The question of whether there are cost savings from high school regionalization is debatable, since studies have examined cost savings resulting from reorganization of districts and did not specifically address the combining of high schools. However, regionalization can be discussed in relation to merging of districts, which remains an important issue in state educational policy.


State Education Department staff studied potential cost savings in 1992 in a paper titled Analysis of Change in Expenditure Following School District Reorganization.  The study reviewed the rich aid incentives associated with reorganization, as well as other factors, such as additional Regents requirements and facility needs, resulting in an increased number of reorganizations in the mid to late 1980s.  Reorganization Incentive Operating Aid which the State provides to reorganized school districts doubled from ten percent to 20 percent during this period. As operating aid is wealth equalized, there was a much more immediate benefit from reorganization available to low wealth districts than to high wealth school districts. Therefore, while costs to district residents may have lowered due to reduced tax rates, there is not evidence that overall expenditures were lower. Alternatively, in four of the reorganizations, expenditures were at least five percent higher than county or regional averages, and as much as 21 percent higher.  In every case studied, reorganized districts leveled up teacher salaries such that the higher salary schedule was applied to the new district.  In addition, expenditures from debt

Chart - Enriched high school course offerings, rual vs. Merto New York School districs, SY 2001-02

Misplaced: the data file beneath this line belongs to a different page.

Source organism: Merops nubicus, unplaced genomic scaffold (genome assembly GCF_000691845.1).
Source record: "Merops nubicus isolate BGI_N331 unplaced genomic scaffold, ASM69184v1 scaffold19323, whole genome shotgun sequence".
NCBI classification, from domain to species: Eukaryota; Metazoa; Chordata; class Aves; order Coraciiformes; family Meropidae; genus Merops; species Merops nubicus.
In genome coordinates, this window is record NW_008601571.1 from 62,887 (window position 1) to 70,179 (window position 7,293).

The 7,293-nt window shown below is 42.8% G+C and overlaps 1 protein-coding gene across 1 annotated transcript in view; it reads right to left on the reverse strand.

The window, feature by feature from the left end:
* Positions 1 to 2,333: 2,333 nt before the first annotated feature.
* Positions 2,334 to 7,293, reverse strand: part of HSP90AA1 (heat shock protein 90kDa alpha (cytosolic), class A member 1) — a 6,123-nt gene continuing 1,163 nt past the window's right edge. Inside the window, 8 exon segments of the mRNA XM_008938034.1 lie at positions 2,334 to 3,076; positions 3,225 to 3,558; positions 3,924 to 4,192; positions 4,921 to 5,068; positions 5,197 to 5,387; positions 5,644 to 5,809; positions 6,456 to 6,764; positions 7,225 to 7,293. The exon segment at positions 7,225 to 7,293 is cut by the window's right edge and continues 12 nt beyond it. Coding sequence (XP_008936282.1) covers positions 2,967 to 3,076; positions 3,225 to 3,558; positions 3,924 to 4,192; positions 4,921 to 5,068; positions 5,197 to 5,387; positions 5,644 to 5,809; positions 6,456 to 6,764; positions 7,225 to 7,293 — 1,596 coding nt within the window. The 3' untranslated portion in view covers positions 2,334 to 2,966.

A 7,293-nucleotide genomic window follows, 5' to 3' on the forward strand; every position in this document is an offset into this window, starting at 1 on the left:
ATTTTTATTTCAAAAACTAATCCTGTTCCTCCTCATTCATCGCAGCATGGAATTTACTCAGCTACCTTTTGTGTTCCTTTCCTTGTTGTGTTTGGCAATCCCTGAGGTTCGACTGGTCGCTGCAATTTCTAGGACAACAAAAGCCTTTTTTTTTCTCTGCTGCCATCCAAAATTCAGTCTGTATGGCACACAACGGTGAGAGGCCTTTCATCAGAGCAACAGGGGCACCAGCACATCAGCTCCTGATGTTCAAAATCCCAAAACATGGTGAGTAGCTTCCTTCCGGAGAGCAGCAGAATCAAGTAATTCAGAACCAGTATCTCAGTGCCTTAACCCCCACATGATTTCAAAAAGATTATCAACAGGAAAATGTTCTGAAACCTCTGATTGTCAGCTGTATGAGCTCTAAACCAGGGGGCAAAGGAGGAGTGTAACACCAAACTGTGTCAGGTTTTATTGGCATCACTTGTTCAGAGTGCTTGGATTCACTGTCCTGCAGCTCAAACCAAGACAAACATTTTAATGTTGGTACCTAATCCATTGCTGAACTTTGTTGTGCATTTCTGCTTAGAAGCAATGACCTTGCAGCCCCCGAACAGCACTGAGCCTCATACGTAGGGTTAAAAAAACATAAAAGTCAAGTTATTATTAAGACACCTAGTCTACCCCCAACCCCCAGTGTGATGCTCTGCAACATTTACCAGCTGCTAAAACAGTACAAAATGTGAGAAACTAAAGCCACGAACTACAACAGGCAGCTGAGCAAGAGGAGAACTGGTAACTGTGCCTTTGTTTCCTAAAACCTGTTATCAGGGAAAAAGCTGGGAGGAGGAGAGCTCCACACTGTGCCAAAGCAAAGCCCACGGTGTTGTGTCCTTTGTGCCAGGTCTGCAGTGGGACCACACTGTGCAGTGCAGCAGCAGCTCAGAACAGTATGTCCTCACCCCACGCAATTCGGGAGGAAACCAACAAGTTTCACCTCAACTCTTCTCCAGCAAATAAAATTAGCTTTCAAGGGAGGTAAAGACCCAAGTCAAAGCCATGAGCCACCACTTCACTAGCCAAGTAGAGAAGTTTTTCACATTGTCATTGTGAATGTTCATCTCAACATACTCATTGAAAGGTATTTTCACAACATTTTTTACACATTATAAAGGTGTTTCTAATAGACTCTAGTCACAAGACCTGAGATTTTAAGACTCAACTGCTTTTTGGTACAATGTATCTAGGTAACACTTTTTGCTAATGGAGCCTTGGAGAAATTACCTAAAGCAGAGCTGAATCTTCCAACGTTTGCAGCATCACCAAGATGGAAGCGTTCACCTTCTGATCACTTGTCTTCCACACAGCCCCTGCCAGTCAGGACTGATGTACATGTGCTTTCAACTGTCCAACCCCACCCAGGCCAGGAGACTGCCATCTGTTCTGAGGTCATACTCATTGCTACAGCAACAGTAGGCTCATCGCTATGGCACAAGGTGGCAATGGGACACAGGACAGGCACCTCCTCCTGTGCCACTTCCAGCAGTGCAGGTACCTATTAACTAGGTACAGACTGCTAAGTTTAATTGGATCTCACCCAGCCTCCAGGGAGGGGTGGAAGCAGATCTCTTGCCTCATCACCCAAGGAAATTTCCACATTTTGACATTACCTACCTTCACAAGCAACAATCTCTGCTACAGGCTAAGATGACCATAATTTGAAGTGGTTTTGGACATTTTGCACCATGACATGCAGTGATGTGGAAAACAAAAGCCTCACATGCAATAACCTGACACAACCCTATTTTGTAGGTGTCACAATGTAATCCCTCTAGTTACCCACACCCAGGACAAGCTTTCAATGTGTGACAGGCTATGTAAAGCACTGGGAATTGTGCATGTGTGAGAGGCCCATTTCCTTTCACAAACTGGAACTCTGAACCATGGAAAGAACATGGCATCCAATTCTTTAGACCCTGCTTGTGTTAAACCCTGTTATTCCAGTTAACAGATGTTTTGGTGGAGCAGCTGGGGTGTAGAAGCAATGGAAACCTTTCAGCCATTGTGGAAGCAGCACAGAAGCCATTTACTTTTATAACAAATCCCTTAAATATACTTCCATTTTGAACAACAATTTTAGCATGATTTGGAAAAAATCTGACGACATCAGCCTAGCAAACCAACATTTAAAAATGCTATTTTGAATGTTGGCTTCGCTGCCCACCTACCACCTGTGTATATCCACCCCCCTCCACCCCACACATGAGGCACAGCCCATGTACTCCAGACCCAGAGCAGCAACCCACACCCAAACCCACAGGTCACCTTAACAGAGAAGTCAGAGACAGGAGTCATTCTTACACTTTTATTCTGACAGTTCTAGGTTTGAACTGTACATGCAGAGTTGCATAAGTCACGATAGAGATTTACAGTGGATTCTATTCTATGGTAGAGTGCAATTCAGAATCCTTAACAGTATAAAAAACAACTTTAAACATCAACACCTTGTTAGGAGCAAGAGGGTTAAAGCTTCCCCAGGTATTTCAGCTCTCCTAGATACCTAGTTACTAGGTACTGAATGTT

service were a contributing factor as reorganized districts began  building and renovation projects, in addition to aid for expanded instructional costs. Overall, based on the limited data it was concluded that expenditures were not reduced as a result of school district reorganization. However, local residents did pay fewer taxes largely due to reorganization incentive aid for both general operations and construction or renovation. 


Duncombe and Yinger’s (2000) study examined the cost implications of 12 pairs of rural school district reorganizations within the State from 1985-1997 (including some of the above districts). All other rural school districts served as the comparison group. Factors including student performance and teacher salaries were held constant. Findings indicated that reorganizations did cut costs for small, rural school districts and the savings appear to be driven almost entirely by economies of scale. Initial increased spending was offset by later cost savings. They concluded that reorganization is likely to cut the costs of two 300-pupil districts by over 20 percent; two 900-pupil districts by seven to nine percent; and would have little if any net impact on the costs of two 1,500 pupil districts that reorganized. The study concluded that cost impacts of reorganization can be evaluated and shown to significantly lower costs in certain school districts.  It recommended that a state program should encourage reorganization among small, rural school districts, but eliminate financial incentives for reorganization of other types of school districts. It proposed that future studies consider the impact of reorganization on students’ commuting times and on measures of student performance other than test scores.



Executive Commission Reports


Executive Commission reports, issued in 2008 by blue ribbon panels, both came to the conclusion that small school districts should reorganize.  One panel was led by former Lieutenant Governor Stan Lundine on Local Government Efficiency and Competitiveness, and the other by Nassau County Executive Thomas Suozzi, on Property Tax Relief.


The Lundine report recommended: